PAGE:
Skyline June 13, 2017
Johnny Altieri at Skyline Summer 1976
June 12, 2017. Los Angeles. I left my place in West Hollywood and drove to work. Santa Monica isn’t that far away but it took a long time to get there. I drove across Sunset Boulevard into Beverly Hills. Cars cluttered the intersections and the sidewalks were full of people coming and going. The sun was white and the sky clear and blue. A day just like any other. This was Los Angeles. I worked at several properties on the west side and then worked my way back up into Bel Air. I decided to take a break and run up by Bruce Lee’s house where he once lived just off Mulholland Drive. I stretched out and put a few miles in, following the route Bruce would take. The huge pine trees wound up the hillsides and I ran in the shade, content with the strain on my body and the feeling of running in the footsteps of the Master. I love tradition but I’m not bound to it. I have been heavily influenced by Bruce Lee all of my life. From fitness and martial arts, nutrition and even my reading interests. Bruce was inspiring in many ways. I find it comforting to go back to where he once was… my soul connected in some way.
Driving back across the spine of Mulholland Drive, I stopped by Skyline to eat lunch. The rusting fence was overgrown with ivy and Bougainvillea. The gate hung slackly on one hinge. Others had been here recently and pulled it loose. Last time I had been to Skyline, I had to crawl over the top… I slipped inside and sat down. A thin rivulet of murky water ran down a concrete gash in the center and trickled into a storm pipe. I could hear it gurgling in the stillness. The concrete was rough. I mean, if any part of my skin touched this surface in any way, I was going to bleed. I sat and ate an apple. Ghosts spoke to me. They told me about the summer of 1976. Skyline. Thin Lizzy, Led Zeppelin, Blue Oyster Cult, UFO and Ted Nugent grooved from eight track tapes and huge speakers in the back of cars parked nearby. The sweet smell of Thai stick hung over head. Skaters sat along the top edge of the huge catch basin on its flat surface as they would take turns carving down and across its super steep surface to carve through the end corners…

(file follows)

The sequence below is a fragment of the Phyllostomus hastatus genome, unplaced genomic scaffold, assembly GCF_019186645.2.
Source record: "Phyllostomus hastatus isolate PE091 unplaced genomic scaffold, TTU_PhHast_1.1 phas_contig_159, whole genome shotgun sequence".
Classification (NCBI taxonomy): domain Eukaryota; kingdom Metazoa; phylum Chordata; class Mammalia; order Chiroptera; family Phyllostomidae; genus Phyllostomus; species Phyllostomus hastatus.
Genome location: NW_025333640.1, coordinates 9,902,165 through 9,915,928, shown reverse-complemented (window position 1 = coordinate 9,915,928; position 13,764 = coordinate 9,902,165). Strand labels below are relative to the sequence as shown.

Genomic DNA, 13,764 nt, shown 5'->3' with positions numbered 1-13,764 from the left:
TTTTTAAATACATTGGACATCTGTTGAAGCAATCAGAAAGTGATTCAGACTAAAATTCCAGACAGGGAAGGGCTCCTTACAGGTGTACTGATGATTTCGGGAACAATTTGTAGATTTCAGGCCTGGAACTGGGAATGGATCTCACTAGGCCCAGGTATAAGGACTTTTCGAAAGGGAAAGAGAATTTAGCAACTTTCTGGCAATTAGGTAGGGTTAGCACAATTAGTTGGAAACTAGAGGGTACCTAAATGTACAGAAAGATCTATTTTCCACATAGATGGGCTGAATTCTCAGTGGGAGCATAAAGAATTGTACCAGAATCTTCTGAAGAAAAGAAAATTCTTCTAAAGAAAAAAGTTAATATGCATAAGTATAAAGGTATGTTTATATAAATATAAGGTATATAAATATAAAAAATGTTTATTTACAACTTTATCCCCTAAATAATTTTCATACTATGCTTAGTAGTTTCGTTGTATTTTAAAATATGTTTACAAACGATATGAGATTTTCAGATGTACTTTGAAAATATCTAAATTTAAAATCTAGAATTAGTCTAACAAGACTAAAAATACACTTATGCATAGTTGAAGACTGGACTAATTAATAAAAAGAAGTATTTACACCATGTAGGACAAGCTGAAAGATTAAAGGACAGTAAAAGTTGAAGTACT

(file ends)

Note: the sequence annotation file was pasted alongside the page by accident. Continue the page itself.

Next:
The heavy players were there regularly. Tony Alva, Kent Senatore and his brother, Jerry Valdez, the Altieri brothers, Marc Smith and Dave Ferry put some serious lines in. The catch basins and reservoirs of the Hollywood hills were an early proving ground. Pools were already being regularly explored and new terrain was being conquered daily. As all things must, the Skyline is now in disrepair and mostly unusable. Many years ago –in late 1977– the city of Los Angeles Water Department put a three inch layer of black asphalt across the entire bottom of the place. It was rendered useless as a skate spot. I sit and think. In the same way I visited with Bruce Lee, I visit with these pioneers at Skyline. My soul reaches out and I left the place… connected and in gratitude. Thank you to William Sharp for the images. Skate - Ozzie